Six years ago, Los Altos High School staff was convinced they had the silver bullet for preparing students for college. The thinking was that students who can make it through Algebra II by the time they graduate would have the tools needed to apply to four-year state universities, closing long-standing achievement gaps between ethnic groups.
But after making a successful push to shepherd all students through more rigorous math courses -- irrespective of race, socioeconomic status and whether their parents went to college -- gaps still remain. Nearly half of the school's Latino students aren't meeting all the requirements to apply for prestigious California universities.
"We haven't seen much change over the past five years," said Los Altos principal Wynne Satterwhite. "So Algebra II is not the answer, even though we were sure it was going to be."
Slow or stalled progress in narrowing all facets of the achievement gap, from state test scores to enrollment in extracurricular activities, was a common theme at the Dec. 16 Mountain View-Los Altos High School District board meeting as school staff laid out ambitious plans to ensure students from all backgrounds succeed at Mountain View and Los Altos high schools.
Though the goals were ostensibly for students deemed "critical learners," including special education students and teens whose parents did not go to college, the bulk of the reports focused on Latino student achievement. State standardized test scores, GPA and performance on Advanced Placement (AP) tests all show a disparity between Latino students and their white and Asian peers across both campuses.
Los Altos staff in recent years sought to close the gap in the A-G requirements, a series of courses that are baked into the University of California (UC) and California State University (CSU) admission requirements. In the 2014-15 school year, only 52% of Latino students met those requirements, compared with 83% of white and 97% of Asian students. As of the 2018-19 school year, the numbers haven't changed much -- 55% of Latino students meet the requirements, compared with 82% of white and 90% of Asian students.
Although Algebra II is seen nationally as a gatekeeper for students trying to complete their A-G requirements, and the completion rates for the class are "amazing," Satterwhite said school officials are still not seeing the change they expected. The working theory now is that math was only a part of the problem, and that more needs to be done to encourage students to sign up and complete world language courses and other classes required to get into California universities.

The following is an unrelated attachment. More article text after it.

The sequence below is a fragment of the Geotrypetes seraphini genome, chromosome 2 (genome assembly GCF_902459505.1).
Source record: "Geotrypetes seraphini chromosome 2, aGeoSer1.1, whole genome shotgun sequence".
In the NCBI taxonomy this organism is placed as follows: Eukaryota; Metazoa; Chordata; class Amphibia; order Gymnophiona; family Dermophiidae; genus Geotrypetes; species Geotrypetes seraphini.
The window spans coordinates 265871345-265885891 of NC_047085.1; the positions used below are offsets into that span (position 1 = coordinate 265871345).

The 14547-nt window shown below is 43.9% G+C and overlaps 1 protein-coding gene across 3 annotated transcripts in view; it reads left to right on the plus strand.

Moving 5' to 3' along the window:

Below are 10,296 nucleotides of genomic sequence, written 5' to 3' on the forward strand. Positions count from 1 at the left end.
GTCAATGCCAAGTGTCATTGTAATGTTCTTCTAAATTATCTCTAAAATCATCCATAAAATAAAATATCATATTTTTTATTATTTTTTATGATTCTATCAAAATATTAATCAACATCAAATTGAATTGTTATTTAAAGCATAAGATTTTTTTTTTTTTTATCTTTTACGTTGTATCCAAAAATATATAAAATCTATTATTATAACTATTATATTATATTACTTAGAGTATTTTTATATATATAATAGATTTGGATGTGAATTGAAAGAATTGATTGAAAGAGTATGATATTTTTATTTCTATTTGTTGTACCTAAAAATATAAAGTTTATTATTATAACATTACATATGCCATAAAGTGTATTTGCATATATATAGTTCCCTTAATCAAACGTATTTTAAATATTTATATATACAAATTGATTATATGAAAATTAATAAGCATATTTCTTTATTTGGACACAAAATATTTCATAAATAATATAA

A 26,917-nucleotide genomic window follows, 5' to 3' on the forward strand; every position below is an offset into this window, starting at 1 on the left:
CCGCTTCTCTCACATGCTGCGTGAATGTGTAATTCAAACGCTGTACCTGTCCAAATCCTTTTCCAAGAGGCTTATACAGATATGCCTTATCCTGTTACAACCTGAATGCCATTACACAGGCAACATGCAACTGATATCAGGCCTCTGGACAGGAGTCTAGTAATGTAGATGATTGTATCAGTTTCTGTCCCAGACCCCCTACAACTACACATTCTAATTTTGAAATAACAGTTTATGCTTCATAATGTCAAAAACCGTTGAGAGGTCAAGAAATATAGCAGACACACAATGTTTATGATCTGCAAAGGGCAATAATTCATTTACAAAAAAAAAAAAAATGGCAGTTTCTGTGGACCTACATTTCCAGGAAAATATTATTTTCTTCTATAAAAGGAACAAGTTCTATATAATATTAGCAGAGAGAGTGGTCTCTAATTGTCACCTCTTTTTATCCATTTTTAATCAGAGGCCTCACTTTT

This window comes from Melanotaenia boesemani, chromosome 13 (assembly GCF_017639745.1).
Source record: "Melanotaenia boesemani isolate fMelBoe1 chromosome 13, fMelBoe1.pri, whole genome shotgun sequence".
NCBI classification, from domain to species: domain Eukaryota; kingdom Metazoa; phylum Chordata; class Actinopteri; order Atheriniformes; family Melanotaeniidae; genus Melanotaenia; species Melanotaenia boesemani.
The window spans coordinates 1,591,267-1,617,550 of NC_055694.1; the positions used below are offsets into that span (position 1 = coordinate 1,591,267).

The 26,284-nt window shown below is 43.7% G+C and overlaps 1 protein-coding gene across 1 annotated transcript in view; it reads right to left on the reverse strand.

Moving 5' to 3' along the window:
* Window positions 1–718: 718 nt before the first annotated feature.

Similar performance gaps among Latino students are peppered throughout the reports from both schools. At Mountain View High, the number of freshmen students with a 3.0 GPA or higher is significantly lower among Latino students -- 38% -- than white (83%) and Asian students (91%). Outside of core classes, Los Altos High staff found only 19% of Latino students participated in cocurricular or extracurricular activities, compared with 38% among the school's overall population.
Graduation rates have also declined among Latino students, which had previously been close to 100%. The percentage of seniors who graduated in 2014-15 at Mountain View High was 95%, which has since decreased to 81% last year.
Both schools show more Latino students are taking AP tests each year, but the passing rate is low when compared with white and Asian students. The latest data shows the gap is more pronounced at Mountain View High, where 56% of Latino test takers had passed with a score of three or higher. The passage rate was 84% among white students and 89% among Asian students during the same year.
The sobering data, which school officials say will be improved as part of an "action plan" taking place over six years, adds substantial detail to statewide testing data that has long showed performance among low-income, minority and English learner students falls behind white and Asian students and kids from more affluent families.
The tests, administered to juniors in the spring, show that fewer than one in three Latino students who took the test last year met state standards for math, falling well below white (80.6%) and Asian (86.4%) students. Smaller gaps were present in English language arts. Despite the sizable difference, the school district is hardly alone: Santa Clara County at large reported an even bigger delta in performance among 11th grade students based on ethnicity across both English and math.
Both annual reports are available online on the district's website.